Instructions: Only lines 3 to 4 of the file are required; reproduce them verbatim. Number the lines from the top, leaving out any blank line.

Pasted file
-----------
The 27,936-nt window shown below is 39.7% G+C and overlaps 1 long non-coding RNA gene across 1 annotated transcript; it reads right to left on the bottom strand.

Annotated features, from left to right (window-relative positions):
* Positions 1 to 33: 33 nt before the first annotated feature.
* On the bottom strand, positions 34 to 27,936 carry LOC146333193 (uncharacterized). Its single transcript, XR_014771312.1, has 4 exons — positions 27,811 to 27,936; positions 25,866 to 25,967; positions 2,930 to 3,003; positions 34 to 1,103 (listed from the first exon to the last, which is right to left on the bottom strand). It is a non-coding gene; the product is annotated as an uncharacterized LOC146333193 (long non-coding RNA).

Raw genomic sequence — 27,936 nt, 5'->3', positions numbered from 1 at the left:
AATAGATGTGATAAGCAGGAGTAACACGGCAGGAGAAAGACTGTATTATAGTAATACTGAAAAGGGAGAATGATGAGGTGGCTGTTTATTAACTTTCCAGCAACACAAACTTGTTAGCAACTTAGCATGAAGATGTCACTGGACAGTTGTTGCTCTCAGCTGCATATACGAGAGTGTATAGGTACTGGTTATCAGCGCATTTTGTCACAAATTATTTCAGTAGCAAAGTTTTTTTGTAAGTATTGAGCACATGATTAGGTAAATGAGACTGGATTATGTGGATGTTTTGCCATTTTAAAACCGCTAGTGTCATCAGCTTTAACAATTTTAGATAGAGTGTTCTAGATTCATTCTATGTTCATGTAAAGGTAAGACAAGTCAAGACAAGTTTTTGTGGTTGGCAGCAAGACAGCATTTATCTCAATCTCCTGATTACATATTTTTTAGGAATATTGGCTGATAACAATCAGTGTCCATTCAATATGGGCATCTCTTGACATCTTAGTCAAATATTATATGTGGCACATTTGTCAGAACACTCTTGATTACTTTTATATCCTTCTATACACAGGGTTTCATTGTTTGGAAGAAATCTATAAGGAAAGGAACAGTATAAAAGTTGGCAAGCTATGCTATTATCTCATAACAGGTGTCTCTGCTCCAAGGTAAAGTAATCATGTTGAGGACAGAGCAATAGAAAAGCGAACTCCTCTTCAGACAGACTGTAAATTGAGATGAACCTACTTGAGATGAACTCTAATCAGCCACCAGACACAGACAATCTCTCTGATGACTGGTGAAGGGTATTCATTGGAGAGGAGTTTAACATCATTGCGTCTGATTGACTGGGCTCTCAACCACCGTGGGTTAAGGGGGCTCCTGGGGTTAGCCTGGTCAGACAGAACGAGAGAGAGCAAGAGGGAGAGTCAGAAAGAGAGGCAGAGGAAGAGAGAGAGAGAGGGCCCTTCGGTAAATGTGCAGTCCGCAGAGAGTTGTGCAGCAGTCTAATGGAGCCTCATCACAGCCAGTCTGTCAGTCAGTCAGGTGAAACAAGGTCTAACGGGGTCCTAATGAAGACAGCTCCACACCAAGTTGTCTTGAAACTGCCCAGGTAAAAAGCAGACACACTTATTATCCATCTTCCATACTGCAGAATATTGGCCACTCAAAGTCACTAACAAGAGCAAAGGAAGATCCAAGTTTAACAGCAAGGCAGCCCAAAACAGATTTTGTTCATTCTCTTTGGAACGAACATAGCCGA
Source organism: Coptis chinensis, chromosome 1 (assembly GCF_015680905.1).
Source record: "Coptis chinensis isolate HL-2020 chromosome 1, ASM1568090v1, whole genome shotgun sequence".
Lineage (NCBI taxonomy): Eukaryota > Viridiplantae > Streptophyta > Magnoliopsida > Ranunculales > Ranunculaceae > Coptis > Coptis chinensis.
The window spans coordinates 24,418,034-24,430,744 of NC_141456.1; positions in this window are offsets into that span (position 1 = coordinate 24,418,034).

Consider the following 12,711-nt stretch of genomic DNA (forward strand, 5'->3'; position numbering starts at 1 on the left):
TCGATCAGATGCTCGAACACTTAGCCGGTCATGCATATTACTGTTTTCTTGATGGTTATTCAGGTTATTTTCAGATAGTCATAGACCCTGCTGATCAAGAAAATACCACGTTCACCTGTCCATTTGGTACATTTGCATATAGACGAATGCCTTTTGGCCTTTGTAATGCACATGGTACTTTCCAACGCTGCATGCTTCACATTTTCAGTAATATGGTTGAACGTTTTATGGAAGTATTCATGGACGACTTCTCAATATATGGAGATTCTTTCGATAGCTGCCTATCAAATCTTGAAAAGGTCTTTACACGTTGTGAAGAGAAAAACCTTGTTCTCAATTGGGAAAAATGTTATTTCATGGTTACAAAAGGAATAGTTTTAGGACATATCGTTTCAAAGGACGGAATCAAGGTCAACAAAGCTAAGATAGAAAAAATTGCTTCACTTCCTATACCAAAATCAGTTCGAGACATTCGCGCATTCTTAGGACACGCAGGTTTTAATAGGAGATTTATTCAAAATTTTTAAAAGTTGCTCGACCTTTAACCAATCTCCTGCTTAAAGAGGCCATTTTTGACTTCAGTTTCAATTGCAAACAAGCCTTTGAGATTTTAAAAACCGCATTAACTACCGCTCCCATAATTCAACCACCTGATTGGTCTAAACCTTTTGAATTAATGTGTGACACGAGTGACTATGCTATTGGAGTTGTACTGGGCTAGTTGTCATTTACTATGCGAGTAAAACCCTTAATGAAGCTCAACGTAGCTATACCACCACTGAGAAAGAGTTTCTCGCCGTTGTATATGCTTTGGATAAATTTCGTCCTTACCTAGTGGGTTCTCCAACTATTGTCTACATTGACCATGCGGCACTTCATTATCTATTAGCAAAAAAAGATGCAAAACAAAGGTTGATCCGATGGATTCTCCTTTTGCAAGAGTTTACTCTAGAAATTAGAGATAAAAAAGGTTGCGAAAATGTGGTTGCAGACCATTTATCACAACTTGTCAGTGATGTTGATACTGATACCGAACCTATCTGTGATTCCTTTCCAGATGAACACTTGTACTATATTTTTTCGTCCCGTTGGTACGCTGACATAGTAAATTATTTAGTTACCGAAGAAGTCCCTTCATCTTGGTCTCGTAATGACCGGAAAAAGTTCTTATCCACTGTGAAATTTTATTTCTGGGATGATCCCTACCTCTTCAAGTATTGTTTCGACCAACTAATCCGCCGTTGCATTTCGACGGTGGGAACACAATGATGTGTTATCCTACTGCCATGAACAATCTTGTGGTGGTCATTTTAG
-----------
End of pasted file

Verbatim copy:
* Positions 1 to 33: 33 nt before the first annotated feature.
* On the bottom strand, positions 34 to 27,936 carry LOC146333193 (uncharacterized). Its single transcript, XR_014771312.1, has 4 exons — positions 27,811 to 27,936; positions 25,866 to 25,967; positions 2,930 to 3,003; positions 34 to 1,103 (listed from the first exon to the last, which is right to left on the bottom strand). It is a non-coding gene; the product is annotated as an uncharacterized LOC146333193 (long non-coding RNA).